The recurring tensions between the surplus countries and the deficit nations is not a new issue.

The head of the International Monetary Fund (IMF), Ms. Christine Lagarde, said that criticism of Germany's trade surplus is valid, according to a news story in The Guardian on 17 April.

"When there are excessive imbalances, when there is excessive inequality, or instability in the financial system, all those three are bad for stability, for the sustainability of growth... We do not shy away from saying that," she said candidly.

Lagarde also called for debt relief for Greece suggesting that "if the Greek debt is not sustainable in accordance with the IMF's rules and on the basis of reasonable parameters, we will not participate in the program."

In his book "And The Weak Suffer What They Must?: Europe, Austerity, and the Threat to Global Stability", former Greek finance minister Yanis Varoufakis has argued succinctly as to how the recurring tensions between the surplus countries and the deficit nations - "one nation's deficit is another's surplus" - remain unaddressed despite the 2008 financial crisis.

Keynes's blueprint of a surplus recycling mechanism that was required by the Bretton Woods system "would be to maintain monetary stability everywhere, to keep both surpluses and deficits in check throughout the Western world, and at the first sign of crisis in a troubled nation, speedily recycle surpluses into it so as to prevent the crisis spreading."

But it was shot down by the then world's sole surplus country, the US, which went into deficits in the 1960s.

The Nixon Shock of 1971 paved the way for creating a dollarized global economy in which the US always retained an "exorbitant privilege."

Simultaneously, Wall Street became the Global Minotaur, according to Varoufakis, for sucking the surpluses from China and Germany while servicing a debt-fuelled economy.

Varoufakis said Germany's controversial role in the European coal and steel cartel that subsequently led to the creation of the European Union and the European Monetary System, which finally led to the single currency the euro, have all along been challenged by successive French leaders starting with Charles de Gaulle.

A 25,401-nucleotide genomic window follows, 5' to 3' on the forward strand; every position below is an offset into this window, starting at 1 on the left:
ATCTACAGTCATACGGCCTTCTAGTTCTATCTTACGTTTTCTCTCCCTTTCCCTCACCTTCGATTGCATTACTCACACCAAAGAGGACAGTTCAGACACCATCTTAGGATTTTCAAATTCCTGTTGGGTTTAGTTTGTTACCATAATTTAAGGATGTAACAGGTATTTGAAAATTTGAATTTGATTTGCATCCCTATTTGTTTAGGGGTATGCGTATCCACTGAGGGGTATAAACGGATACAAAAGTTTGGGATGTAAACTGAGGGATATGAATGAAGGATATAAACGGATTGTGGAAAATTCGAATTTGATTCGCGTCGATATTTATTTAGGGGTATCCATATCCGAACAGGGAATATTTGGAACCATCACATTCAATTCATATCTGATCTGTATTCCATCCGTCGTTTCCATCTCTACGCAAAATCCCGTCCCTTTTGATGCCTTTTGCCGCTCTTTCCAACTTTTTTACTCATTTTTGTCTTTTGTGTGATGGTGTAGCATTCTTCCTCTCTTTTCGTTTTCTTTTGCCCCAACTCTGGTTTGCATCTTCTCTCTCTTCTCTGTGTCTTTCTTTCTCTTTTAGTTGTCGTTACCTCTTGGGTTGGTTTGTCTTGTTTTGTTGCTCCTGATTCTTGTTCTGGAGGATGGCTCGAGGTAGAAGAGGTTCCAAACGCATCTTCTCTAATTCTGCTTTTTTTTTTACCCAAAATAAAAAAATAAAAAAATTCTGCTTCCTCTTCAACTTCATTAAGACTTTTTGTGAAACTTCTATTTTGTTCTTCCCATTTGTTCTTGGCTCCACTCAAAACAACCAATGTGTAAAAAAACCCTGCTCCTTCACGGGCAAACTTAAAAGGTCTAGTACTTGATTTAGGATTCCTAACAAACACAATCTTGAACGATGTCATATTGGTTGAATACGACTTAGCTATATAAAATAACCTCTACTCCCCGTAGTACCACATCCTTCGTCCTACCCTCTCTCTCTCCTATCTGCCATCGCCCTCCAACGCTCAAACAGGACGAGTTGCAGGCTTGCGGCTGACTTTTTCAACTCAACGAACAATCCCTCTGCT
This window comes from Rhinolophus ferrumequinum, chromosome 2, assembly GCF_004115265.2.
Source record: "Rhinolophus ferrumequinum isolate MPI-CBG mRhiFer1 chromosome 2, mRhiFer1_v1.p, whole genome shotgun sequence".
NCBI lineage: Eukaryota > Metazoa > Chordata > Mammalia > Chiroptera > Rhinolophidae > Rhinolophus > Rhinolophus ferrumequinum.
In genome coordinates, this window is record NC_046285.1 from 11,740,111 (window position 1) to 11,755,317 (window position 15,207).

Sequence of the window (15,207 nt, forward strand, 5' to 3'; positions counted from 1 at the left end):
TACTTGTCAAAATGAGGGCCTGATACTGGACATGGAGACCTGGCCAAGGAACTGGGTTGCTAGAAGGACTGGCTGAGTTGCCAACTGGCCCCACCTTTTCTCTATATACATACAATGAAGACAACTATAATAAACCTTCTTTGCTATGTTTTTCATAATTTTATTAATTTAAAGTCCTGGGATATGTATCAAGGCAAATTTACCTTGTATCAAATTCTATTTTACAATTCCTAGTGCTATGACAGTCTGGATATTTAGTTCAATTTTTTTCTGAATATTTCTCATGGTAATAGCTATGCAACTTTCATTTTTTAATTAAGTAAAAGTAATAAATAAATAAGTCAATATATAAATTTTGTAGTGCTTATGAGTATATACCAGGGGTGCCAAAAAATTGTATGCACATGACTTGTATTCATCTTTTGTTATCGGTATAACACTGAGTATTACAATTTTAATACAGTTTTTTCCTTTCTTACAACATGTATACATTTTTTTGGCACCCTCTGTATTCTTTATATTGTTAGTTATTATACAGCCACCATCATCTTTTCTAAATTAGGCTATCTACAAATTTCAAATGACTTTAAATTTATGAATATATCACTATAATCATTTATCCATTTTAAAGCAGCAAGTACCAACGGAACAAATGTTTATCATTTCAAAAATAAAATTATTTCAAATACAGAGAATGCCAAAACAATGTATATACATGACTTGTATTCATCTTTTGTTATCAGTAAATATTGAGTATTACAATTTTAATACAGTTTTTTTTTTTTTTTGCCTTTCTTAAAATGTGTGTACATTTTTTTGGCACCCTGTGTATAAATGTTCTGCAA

Germany's export-based industry thrived because of the flawed European monetary system and "the export of German goods and German profits to the rest of the eurozone created debt-fuelled" annual growth in Greece and Ireland till the 2008 crisis wrecked the world economy, the former Greece finance minister had argued.

Despite such a problem persisting for more than 70 years and having aggravated the financial crises, the G20 leaders under the presidency of Germany simply chose to turn a blind eye.

In a way, the failure to create a surplus-recycling mechanism has led to the creation of Donald Trump's outright protectionist measures such as the latest bout of restrictions.

President Donald Trump finally unveiled the "Buy American/Hire American" executive order on 18 April ostensibly for cracking down on abuses in the H-1B visa program for skilled workers and for the federal government to strengthen its various "Buy American" provisions that give preference to domestically produced products and also for a 220-day study of US trade agreements that effectively give foreign companies the right to be treated as domestic companies under the so-called WTO plurilateral Agreement on Government Procurement.

Immediately, Australia and New Zealand joined the chorus for imposing restrictions on foreign skilled workers while declaring that they would only hire their nationals.

In short, the continuation of "austerity economics" by the Hamburg declaration without addressing the grave imbalances in the global economy are a cause for concern.

If anything, the declaration will only perpetuate the problems of imbalance and inequality in the global economy.